It’s a shame really

I’ve had nothing but nice words to say about Microsoft over the last few months. Their releases have been continuous, innovative and of high quality. But this IE8 release is an unwelcome exception. Now, it may turn out to be my machine that’s playing up given I have so much junk installed on it (it’s due for a reformat actually), but even in that state it runs Safari Betas, Firefox Betas and a host of other Beta software fine. IE8 is the only thing I’ve had problems with.

The real shame for me is that I won’t be getting to play with all the new features any time soon. And there’s a stack of them.

I gave it my best shot. I spent Thursday in IE8 mode, and then on Friday when I couldn’t stand it anymore I shifted to IE7 compatibility mode. That didn’t change things (although sites did look fine again). It crashed repeatedly and was slow. Slow to start, slow to open a new tab, slow to render a page. Slow. Saturday morning was the end. Off it came.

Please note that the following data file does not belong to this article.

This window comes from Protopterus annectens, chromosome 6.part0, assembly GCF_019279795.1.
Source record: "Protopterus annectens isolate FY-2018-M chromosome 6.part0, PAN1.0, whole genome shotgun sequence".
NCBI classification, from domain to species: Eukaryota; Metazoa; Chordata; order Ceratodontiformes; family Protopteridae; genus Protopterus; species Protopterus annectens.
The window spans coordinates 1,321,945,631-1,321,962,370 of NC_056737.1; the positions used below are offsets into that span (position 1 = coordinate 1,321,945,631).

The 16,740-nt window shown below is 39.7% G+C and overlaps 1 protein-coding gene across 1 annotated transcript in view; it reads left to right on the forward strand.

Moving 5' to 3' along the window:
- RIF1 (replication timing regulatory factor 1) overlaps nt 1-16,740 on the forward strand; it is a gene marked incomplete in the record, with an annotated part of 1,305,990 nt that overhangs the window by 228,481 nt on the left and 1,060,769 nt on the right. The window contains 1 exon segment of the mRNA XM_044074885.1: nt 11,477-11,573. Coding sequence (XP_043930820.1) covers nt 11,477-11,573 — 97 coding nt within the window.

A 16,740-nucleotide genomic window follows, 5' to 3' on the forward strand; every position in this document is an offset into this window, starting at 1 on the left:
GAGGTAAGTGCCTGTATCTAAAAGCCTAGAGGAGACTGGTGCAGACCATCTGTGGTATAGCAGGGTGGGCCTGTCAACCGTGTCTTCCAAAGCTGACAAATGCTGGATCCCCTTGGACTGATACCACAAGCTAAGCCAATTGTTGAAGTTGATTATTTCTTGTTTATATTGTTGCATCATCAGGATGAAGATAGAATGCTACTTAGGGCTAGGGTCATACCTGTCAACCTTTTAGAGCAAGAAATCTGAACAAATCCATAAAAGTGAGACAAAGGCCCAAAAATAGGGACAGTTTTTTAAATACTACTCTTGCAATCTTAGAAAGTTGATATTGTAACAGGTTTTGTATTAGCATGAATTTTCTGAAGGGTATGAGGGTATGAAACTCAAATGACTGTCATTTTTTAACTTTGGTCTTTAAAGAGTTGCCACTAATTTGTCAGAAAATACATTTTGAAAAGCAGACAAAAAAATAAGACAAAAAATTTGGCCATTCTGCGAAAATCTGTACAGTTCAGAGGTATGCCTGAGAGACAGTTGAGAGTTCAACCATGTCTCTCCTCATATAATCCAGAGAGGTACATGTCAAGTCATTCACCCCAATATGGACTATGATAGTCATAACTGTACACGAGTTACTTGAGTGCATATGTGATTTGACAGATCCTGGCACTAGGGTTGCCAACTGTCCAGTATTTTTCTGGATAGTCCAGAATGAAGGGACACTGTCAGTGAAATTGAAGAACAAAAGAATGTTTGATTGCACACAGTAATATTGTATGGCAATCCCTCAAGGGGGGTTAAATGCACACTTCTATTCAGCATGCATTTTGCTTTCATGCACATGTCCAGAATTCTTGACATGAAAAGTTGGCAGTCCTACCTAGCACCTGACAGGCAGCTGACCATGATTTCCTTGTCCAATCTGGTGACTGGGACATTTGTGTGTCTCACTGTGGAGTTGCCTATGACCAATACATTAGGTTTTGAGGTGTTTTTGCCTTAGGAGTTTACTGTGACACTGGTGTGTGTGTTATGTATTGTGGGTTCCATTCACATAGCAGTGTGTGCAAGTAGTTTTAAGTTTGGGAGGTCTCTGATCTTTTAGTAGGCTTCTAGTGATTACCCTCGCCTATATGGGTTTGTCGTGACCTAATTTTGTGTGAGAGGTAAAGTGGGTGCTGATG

The sad part about this – Microsoft had a chance to win over a lot of people with this release. And they definitely need to in the browser game, with so many people favouring non IE options. But if others have suffered the way I have (and from my Twitter reading many have), then Microsoft has a lot of work to do to win them back.

Back to the uninstall

Oh yes, so how do you uninstall IE8? If you are on XP it is in the same place – Add and Remove programs. But on Vista it is hidden away in the View Installed Updates section. You still get to it via Control Panel -> Uninstall a program. But then it is sitting over on the left panel.


Click on View installed updates.

Find IE8 in the list and click Uninstall from the top bar.